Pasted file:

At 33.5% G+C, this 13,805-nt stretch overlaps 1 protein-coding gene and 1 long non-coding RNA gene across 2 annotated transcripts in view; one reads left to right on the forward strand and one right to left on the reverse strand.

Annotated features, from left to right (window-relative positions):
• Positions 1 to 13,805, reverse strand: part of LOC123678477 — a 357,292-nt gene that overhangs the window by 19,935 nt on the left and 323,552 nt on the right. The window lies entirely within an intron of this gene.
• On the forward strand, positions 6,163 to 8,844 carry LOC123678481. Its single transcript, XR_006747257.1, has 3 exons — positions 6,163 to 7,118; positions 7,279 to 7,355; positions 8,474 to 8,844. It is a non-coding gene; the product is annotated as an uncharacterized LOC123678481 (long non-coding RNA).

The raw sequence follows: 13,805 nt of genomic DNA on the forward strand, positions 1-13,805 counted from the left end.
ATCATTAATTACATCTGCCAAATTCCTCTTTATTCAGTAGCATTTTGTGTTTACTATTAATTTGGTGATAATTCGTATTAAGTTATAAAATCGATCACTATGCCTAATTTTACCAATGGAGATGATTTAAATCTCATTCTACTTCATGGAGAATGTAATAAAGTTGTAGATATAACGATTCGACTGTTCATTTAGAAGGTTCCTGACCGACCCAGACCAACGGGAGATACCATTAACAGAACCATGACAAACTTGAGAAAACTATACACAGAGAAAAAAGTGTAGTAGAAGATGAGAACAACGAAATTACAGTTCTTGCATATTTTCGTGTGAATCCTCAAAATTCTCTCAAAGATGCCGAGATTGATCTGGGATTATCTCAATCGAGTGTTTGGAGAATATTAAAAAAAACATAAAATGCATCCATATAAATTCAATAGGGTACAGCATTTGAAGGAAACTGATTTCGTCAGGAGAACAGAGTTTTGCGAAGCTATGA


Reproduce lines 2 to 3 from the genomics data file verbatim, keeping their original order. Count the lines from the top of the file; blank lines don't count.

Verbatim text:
Annotated features, from left to right (window-relative positions):
• Positions 1 to 13,805, reverse strand: part of LOC123678477 — a 357,292-nt gene that overhangs the window by 19,935 nt on the left and 323,552 nt on the right. The window lies entirely within an intron of this gene.